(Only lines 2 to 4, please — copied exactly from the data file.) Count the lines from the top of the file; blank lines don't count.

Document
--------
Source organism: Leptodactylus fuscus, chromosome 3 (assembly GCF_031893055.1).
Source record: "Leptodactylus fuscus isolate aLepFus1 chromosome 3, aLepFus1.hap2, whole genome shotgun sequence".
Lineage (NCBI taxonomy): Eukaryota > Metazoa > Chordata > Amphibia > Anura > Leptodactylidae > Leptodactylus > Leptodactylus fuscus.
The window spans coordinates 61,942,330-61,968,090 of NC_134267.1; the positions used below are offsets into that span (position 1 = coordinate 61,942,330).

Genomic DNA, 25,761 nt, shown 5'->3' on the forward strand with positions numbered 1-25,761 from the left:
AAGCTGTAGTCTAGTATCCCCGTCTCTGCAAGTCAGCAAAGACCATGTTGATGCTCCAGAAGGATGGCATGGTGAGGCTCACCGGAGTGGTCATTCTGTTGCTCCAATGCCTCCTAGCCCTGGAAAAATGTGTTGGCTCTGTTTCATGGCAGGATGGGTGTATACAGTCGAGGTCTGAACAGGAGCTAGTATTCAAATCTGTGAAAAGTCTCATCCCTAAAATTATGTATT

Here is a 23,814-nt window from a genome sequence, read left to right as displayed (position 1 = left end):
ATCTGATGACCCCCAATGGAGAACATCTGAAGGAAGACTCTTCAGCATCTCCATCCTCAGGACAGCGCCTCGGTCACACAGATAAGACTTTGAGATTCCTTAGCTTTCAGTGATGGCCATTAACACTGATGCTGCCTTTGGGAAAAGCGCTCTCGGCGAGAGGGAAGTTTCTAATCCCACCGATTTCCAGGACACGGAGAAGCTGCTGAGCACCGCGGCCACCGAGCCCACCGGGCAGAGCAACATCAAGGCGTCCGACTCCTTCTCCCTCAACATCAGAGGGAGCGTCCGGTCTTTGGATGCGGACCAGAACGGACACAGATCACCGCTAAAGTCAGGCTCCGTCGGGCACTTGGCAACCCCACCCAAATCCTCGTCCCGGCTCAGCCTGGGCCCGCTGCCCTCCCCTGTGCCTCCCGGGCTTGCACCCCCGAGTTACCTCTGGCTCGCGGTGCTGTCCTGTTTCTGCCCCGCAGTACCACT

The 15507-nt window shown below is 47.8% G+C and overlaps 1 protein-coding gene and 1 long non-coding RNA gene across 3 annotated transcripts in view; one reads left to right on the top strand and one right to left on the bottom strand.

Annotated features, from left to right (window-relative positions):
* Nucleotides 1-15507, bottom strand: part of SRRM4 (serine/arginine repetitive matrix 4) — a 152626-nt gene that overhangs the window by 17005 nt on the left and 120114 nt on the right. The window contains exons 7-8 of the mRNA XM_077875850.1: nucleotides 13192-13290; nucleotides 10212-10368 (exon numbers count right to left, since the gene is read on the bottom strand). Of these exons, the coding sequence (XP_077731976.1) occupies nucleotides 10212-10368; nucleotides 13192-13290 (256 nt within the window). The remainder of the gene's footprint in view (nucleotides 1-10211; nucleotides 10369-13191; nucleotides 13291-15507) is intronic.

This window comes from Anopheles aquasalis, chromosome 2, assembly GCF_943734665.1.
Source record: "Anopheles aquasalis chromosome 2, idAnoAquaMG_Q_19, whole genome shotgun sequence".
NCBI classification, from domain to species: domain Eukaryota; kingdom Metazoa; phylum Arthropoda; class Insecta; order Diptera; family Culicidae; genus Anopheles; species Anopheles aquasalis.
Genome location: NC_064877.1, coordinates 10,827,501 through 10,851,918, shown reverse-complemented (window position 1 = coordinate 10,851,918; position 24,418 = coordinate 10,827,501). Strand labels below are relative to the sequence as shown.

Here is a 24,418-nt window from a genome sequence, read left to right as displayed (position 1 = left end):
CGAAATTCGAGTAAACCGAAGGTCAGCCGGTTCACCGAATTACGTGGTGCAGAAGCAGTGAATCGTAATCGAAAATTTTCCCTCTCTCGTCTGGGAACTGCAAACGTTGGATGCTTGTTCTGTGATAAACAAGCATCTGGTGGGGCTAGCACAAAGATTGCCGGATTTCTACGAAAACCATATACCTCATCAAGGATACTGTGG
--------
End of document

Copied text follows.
Source record: "Leptodactylus fuscus isolate aLepFus1 chromosome 3, aLepFus1.hap2, whole genome shotgun sequence".
Lineage (NCBI taxonomy): Eukaryota > Metazoa > Chordata > Amphibia > Anura > Leptodactylidae > Leptodactylus > Leptodactylus fuscus.
The window spans coordinates 61,942,330-61,968,090 of NC_134267.1; the positions used below are offsets into that span (position 1 = coordinate 61,942,330).